- Mystery Science: free science lessons – upgrade to a paid account for more in-depth material
- The Kids Should See This: smart videos for curious minds of all ages
- Crash Course: YouTube videos on wide variety of subjects
- Tinkercad: all kinds of making and 3D-modelling app
- Nature Detectives: lots of these activities can be done in a garden, so it’s lockdown-friendly!
- The Artful Parent: freat free art activities
- CodeKingdoms: learn to code using Roblox and Minecraft
- Code Camp World: free online coding lessons
- Outschool: small group classes usually done via Skype with teachers and experts worldwide.
- I Wonder (with Stampy): an animated series with YouTuber Stampy that explores how the world works. It’s really very good!
- Free Ivy League Schools courses: a list of 450 free online courses from Ivy League schools
Many creators have come out with free daily content for the kids (and grown ups) since the lockdown, among those are:
Additionally, don’t underestimate the power of your usual streaming services. We have recently watched National Geographic’s One Strange Rock on Netflix (it’s now moved to Disney+) and both my 9 year old and I have enjoyed it immensely. The interactive You vs Wild with Bear Grills, also on Netflix, is entertaining and educational at the same time as you help Bear survive in the wilderness.
Read every day
Not only it’s a great family activity, but it is also very educational. Read to your kids and with your kids. Read comics and picture books and reference books, whatever gets them reading it’s fine (for example, my 9 year old son has randomly taken to signing through the list of 1000 Things That Go which is a picture book for very young children – but it’s fun for him and he practices his reading and singing at the same time). You can also listen to audiobooks (you and the kids) if you need a little break from talking (like I often do).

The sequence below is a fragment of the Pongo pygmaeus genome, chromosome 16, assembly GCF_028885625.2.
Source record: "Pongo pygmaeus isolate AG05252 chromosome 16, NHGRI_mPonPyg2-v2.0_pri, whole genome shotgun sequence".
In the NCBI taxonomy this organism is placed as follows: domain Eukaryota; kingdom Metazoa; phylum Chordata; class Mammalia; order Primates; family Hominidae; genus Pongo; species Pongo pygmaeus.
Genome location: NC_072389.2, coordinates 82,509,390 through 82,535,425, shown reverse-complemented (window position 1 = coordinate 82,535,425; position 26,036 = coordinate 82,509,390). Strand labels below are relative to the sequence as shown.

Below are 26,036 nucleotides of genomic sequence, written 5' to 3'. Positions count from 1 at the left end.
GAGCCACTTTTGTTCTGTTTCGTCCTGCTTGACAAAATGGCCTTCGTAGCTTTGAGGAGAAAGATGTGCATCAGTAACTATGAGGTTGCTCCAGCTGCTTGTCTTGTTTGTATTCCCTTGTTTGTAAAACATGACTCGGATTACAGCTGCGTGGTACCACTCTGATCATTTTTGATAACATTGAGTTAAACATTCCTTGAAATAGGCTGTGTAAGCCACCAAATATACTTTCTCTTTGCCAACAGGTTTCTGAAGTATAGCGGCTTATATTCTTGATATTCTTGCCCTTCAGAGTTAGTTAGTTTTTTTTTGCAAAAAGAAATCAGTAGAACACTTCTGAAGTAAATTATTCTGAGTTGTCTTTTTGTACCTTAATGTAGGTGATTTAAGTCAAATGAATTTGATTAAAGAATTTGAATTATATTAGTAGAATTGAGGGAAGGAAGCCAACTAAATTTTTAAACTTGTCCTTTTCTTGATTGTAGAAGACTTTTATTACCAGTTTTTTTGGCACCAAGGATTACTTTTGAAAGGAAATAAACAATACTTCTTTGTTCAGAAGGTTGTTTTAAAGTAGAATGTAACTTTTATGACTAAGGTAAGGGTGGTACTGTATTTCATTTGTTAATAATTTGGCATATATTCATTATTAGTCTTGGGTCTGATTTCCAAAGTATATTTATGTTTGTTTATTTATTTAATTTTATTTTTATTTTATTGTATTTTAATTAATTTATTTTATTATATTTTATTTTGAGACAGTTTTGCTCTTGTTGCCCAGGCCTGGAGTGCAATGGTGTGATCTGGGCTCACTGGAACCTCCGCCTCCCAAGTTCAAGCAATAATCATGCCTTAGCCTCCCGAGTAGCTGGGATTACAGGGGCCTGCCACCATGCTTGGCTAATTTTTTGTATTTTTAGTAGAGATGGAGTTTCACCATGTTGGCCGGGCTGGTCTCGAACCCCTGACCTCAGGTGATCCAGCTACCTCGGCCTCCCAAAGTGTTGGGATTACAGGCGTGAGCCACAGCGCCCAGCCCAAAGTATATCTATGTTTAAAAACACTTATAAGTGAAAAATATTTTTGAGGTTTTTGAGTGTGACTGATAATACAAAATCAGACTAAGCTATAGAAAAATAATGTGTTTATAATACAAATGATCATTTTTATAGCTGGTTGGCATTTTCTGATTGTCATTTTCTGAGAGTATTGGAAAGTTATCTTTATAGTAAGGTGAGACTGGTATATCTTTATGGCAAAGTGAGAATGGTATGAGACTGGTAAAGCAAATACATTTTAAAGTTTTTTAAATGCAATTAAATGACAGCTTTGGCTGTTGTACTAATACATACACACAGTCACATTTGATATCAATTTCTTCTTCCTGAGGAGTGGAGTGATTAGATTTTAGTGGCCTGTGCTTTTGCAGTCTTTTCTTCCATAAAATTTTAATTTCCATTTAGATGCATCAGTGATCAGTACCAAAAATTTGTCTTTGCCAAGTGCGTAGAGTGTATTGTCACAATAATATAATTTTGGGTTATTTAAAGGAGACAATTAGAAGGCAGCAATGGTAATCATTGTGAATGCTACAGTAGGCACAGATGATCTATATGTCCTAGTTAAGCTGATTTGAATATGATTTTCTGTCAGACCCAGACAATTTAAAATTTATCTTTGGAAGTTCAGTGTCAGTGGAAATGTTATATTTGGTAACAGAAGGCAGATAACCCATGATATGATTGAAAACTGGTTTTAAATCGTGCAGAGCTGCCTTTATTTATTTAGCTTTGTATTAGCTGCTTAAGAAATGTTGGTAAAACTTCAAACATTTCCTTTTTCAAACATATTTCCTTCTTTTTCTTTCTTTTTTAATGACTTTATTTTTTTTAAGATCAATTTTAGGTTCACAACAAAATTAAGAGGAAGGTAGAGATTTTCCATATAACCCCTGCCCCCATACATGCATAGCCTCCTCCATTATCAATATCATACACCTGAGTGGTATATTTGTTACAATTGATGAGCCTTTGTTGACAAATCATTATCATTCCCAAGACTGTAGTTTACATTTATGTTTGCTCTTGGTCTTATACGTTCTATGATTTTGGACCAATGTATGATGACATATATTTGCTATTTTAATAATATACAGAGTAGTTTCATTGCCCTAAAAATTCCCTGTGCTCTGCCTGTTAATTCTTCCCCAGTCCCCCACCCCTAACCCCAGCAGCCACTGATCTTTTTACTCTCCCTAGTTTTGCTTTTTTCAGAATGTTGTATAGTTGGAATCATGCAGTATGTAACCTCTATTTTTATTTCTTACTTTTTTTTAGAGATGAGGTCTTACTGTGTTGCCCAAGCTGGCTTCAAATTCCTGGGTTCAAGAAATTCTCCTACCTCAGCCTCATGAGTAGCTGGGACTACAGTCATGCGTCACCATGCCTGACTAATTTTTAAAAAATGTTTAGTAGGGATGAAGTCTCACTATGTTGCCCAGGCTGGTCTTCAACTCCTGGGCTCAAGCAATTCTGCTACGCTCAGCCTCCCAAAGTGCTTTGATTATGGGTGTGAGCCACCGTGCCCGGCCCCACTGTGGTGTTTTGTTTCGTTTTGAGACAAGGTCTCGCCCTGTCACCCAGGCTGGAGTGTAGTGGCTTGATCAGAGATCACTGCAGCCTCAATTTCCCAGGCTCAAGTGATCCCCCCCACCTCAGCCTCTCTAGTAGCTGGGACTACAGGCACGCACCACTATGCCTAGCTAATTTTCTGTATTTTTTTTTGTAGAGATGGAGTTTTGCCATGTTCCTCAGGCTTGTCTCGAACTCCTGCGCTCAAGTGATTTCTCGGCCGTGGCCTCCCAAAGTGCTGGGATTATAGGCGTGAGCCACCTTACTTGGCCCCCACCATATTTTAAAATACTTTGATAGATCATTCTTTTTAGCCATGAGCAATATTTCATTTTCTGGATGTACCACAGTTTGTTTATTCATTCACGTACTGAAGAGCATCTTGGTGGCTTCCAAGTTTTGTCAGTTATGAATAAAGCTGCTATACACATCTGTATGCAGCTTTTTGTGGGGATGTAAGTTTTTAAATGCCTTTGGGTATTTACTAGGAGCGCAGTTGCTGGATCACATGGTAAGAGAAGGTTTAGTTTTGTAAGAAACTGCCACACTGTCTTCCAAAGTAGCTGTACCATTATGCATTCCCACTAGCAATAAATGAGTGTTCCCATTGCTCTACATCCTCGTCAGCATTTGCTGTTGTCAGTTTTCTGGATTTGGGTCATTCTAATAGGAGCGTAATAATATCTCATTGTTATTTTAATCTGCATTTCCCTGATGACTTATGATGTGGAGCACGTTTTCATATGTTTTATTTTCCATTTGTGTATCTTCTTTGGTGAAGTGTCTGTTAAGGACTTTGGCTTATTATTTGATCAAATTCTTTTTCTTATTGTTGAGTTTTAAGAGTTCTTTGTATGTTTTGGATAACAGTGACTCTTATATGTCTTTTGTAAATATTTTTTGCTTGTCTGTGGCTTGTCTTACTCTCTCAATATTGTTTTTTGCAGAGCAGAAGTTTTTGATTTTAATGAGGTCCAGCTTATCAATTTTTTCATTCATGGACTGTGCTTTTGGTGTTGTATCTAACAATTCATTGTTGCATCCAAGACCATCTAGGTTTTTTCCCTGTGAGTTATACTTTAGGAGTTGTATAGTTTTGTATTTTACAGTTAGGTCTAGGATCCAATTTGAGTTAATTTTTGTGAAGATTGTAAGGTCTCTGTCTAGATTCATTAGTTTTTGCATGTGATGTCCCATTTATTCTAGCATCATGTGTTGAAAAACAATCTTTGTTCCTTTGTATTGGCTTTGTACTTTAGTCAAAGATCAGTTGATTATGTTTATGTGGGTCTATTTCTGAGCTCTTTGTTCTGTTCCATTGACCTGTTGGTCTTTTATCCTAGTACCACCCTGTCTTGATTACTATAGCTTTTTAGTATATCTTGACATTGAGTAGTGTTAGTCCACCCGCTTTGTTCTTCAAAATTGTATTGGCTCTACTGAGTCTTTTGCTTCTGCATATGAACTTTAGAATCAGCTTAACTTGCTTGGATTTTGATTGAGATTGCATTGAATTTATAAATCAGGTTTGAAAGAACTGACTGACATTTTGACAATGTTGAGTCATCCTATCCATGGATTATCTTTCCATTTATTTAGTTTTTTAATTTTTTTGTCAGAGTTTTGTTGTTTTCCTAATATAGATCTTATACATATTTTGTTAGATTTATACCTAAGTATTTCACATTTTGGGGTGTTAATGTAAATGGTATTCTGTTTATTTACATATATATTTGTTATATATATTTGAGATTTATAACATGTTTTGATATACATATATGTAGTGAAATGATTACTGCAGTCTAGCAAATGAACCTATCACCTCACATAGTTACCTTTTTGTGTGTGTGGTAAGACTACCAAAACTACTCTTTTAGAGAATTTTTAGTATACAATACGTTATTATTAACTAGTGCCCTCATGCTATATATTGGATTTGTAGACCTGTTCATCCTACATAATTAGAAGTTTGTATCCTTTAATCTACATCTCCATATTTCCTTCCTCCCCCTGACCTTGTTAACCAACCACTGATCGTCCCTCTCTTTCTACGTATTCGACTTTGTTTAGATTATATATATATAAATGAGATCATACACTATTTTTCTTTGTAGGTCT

Here are some of our favourite books right now that cover a lot of different age groups and interests:
- all of the “Oi” series, starting from Oi Frog
- all of the “Rabbit and Bear” seris, starting from Rabbit’s Bad Habits
- The WIld Robot and The Wild Robot Escapes
- Stories for Kids Who Dare to Be Different
- Big Ideas for Curious Minds: An Introduction to Philosophy
- Feelings: Inside my heart and in my head
- The Element in the Room: Investigating the Atomic Ingredients that Make Up Your Home
- The Catsup High Detective Agency
- Politics for Beginners
- Choose Your Own Adventure books